An emerald cut mimics an emerald’s natural structure, while still providing some facets to allow light tot rave through the gem. A brilliant cut such as a cushion or a round brilliant is more difficult for an emerald gem.

Sapphires are much sturdier and can thus be cut in nearly any shape and cut style. The most common sapphire cut is a brilliant cut, though you can find it in a step cut as well. The emphasis on both emeralds and sapphires is on the color intensity and clarity, so a step cut brings these to light.

Emerald and sapphire meaning

If you’re wondering what each gemstone means, know that both emeralds and sapphires have a long, long history and often have conflicting meanings, and sometimes share a meaning.

For example emerald has often been associated with power, regeneration, calm, reflection, rebirth, and part of these meanings are simply because the gem appears green.

Sapphires are thought to bring calm, peace, loyalty, and when it comes to love they have conflicting meanings. Some people claim sapphires soothe emotions and inspire loyalty in romance, bringing luck. Others claim a sapphire is bound to ruin your love life and result in tragedy. One thing is clear though: sapphire have a deep connection to love for many people, though not everyone agrees it’s a positive connection.

You may have noticed some common themes between these two gems, such as peace and serenity and stillness. Both green and blue are cool colors, and for most people these are very calming colors that invite reflection and a bit of meditation.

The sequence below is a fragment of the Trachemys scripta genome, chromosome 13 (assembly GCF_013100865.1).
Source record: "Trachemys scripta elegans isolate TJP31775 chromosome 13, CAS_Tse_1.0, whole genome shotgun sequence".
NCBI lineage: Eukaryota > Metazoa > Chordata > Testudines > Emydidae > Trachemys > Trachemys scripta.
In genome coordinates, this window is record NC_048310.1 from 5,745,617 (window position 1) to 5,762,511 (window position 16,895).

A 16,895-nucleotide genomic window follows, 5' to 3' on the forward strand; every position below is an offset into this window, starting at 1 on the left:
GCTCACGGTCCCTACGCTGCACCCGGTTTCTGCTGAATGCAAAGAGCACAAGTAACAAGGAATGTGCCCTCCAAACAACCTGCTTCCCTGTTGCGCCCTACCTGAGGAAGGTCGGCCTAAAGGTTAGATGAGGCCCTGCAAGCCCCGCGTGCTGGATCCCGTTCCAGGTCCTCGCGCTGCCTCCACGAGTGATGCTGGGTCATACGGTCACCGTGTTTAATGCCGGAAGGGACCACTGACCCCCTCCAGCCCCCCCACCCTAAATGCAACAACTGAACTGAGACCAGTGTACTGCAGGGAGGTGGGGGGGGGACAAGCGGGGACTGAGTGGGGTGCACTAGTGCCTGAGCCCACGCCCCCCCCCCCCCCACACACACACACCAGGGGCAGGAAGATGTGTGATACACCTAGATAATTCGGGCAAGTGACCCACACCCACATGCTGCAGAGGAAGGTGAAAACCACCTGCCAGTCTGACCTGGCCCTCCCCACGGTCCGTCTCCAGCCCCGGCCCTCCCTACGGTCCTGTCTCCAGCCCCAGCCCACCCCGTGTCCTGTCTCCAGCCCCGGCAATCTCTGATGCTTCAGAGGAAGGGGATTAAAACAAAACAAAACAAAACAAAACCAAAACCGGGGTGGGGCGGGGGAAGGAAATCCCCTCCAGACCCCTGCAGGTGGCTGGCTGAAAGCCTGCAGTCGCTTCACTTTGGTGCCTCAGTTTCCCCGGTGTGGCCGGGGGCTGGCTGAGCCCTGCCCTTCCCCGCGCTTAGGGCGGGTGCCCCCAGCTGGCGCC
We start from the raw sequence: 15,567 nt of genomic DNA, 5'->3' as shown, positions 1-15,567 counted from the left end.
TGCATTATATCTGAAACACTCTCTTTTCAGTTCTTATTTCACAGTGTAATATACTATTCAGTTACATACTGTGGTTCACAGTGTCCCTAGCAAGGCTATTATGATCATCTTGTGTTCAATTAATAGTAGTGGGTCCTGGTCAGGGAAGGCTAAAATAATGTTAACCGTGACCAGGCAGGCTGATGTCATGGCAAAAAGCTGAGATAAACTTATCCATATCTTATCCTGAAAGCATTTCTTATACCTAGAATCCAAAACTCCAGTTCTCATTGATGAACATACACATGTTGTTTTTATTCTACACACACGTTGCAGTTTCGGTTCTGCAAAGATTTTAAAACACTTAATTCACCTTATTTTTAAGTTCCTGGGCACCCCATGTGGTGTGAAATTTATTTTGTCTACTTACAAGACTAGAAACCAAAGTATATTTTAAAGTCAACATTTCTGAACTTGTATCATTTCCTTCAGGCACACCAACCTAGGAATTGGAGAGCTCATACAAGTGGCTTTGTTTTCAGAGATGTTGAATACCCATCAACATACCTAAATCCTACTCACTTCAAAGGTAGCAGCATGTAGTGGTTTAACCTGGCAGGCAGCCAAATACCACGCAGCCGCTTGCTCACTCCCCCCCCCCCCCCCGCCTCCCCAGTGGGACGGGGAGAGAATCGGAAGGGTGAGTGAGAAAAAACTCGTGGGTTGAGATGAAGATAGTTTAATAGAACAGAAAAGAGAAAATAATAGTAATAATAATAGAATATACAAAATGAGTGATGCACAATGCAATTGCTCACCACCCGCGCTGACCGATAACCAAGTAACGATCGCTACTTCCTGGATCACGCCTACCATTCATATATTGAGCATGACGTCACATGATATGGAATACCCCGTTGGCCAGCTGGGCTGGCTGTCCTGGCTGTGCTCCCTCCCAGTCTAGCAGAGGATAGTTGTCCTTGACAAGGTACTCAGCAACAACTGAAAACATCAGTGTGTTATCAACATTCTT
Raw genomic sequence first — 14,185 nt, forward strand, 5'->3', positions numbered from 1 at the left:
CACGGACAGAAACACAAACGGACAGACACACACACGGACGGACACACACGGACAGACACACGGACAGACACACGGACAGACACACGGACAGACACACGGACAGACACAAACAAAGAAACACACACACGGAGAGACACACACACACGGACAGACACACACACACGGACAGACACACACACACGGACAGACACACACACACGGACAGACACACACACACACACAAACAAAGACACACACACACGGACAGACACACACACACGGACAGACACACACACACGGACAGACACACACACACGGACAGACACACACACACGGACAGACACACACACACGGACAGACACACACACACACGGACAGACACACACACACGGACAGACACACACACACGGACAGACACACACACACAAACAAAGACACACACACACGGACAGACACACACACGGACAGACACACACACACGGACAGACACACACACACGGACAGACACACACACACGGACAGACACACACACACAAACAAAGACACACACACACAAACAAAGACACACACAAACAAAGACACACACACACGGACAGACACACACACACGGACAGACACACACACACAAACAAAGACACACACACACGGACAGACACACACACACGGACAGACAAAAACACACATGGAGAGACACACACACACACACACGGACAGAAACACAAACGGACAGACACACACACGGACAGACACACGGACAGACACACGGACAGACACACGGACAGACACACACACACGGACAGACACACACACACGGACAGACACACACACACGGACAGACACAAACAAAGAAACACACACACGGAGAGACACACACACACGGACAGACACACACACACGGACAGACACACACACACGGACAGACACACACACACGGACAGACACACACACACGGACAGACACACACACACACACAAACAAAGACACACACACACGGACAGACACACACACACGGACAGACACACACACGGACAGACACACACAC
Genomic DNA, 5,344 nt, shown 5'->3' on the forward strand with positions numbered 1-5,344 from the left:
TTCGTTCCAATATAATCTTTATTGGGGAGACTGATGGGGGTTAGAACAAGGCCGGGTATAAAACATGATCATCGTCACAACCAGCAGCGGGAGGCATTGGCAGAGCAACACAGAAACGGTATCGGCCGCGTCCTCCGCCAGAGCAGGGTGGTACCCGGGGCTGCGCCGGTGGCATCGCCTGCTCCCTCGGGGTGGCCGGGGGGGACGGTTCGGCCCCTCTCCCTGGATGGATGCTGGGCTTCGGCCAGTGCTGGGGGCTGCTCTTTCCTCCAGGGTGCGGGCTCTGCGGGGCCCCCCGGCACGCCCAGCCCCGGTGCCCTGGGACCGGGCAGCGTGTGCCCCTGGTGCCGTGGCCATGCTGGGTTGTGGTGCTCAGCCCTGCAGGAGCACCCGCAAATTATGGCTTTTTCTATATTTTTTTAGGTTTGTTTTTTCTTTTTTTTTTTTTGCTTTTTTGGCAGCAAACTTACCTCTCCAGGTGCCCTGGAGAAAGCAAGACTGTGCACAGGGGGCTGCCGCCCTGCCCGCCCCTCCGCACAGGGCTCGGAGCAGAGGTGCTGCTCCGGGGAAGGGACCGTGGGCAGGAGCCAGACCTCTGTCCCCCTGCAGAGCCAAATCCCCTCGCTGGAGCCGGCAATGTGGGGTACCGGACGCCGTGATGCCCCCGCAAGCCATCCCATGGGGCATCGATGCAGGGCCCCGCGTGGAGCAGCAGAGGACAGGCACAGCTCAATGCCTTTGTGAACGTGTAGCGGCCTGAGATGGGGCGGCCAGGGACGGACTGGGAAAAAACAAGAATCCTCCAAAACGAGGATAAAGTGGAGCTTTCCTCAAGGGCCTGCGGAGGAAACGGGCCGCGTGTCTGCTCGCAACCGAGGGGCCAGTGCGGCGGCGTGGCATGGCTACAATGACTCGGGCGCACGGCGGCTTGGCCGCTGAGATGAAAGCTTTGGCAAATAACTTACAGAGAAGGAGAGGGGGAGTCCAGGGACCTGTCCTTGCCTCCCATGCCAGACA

Compromise: green sapphires

A good compromise between sapphires and emeralds are green sapphires. They do exist, though that’re not easy to find. Their shade of green is very different from an emerald green. Where an emerald is deep forest green, a green sapphire has some blue undertones that give it a cooler green color.

One of the best examples we could find was an eye-clean green sapphire, that was heated, and is a whopping 7.9 cts ! It goes for $14,000 which is still half the price of a 3ct emerald. Smaller carat green sapphires, slightly included, can be found for even less, like $9,700 and $7,300.

There is no mistaking the green sapphire with the green emerald. But if you want a sapphire’s resistance to scratches and better clarity, but need your gemstone to be green, then a green sapphire is a better option.

Below we’ll give you a couple more examples of other green gems you can use in place of emerald, if a green sapphire is too expensive.


Alexandrite comes in many, many, many colors and you can easily find it in green. The problem is finding a shade of green that closely matches emerald green. Green alexandrite is usually blue-toned, so it will  be similar to a green sapphire. Alexandrite

Tsavorite (green garnet)

A fancy name for green garnet, tsavorite is a deep, vivid green that can out-green even an emerald in some cases. It’s fairly easy to find in the right shade.


Peridot has a golden hue to it, so it’s rather an olive green sort of green. If you’re not very picky abut the shade of green then this gemstone may be what you’re looking for.


Tourmaline has great clarity and comes in various colors, just like alexandrite. But, it’s just a bit more affordable than alexandrite.

Cubic zirconia

A bit of a cheat, but if you’re looking for a very specific shade of green and cannot find it in any other gem, your best bet is to go for cubic zirconia. They’re tough and they’re much more affordable that other gems, so you’re going to have an easier time. Best of all, you can choose the exact color you want since cubic zirconia comes in any color you like.